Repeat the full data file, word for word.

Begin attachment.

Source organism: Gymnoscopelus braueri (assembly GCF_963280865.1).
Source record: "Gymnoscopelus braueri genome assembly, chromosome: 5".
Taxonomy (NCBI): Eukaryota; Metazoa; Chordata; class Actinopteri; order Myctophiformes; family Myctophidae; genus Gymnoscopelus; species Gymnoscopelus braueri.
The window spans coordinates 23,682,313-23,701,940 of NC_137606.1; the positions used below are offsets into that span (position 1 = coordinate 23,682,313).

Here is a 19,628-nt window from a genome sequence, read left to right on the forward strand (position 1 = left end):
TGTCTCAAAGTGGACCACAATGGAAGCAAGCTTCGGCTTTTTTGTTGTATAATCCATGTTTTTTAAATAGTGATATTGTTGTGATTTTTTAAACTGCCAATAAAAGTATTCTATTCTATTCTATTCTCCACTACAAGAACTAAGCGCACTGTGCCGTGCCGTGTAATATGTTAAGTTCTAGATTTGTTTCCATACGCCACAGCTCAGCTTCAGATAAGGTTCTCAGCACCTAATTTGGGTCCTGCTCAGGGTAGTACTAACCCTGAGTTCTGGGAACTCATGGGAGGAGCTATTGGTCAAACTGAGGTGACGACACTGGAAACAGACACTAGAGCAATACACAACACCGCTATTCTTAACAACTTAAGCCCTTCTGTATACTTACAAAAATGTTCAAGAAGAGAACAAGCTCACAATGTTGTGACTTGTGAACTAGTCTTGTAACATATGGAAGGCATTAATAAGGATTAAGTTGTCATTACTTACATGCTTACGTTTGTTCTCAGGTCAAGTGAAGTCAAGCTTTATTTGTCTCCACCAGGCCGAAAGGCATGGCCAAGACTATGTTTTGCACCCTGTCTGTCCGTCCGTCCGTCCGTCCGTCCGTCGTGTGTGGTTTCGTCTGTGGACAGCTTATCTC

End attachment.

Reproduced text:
Source organism: Gymnoscopelus braueri (assembly GCF_963280865.1).
Source record: "Gymnoscopelus braueri genome assembly, chromosome: 5".
Taxonomy (NCBI): Eukaryota; Metazoa; Chordata; class Actinopteri; order Myctophiformes; family Myctophidae; genus Gymnoscopelus; species Gymnoscopelus braueri.
The window spans coordinates 23,682,313-23,701,940 of NC_137606.1; the positions used below are offsets into that span (position 1 = coordinate 23,682,313).

Here is a 19,628-nt window from a genome sequence, read left to right on the forward strand (position 1 = left end):
TGTCTCAAAGTGGACCACAATGGAAGCAAGCTTCGGCTTTTTTGTTGTATAATCCATGTTTTTTAAATAGTGATATTGTTGTGATTTTTTAAACTGCCAATAAAAGTATTCTATTCTATTCTATTCTCCACTACAAGAACTAAGCGCACTGTGCCGTGCCGTGTAATATGTTAAGTTCTAGATTTGTTTCCATACGCCACAGCTCAGCTTCAGATAAGGTTCTCAGCACCTAATTTGGGTCCTGCTCAGGGTAGTACTAACCCTGAGTTCTGGGAACTCATGGGAGGAGCTATTGGTCAAACTGAGGTGACGACACTGGAAACAGACACTAGAGCAATACACAACACCGCTATTCTTAACAACTTAAGCCCTTCTGTATACTTACAAAAATGTTCAAGAAGAGAACAAGCTCACAATGTTGTGACTTGTGAACTAGTCTTGTAACATATGGAAGGCATTAATAAGGATTAAGTTGTCATTACTTACATGCTTACGTTTGTTCTCAGGTCAAGTGAAGTCAAGCTTTATTTGTCTCCACCAGGCCGAAAGGCATGGCCAAGACTATGTTTTGCACCCTGTCTGTCCGTCCGTCCGTCCGTCCGTCCGTCGTGTGTGGTTTCGTCTGTGGACAGCTTATCTC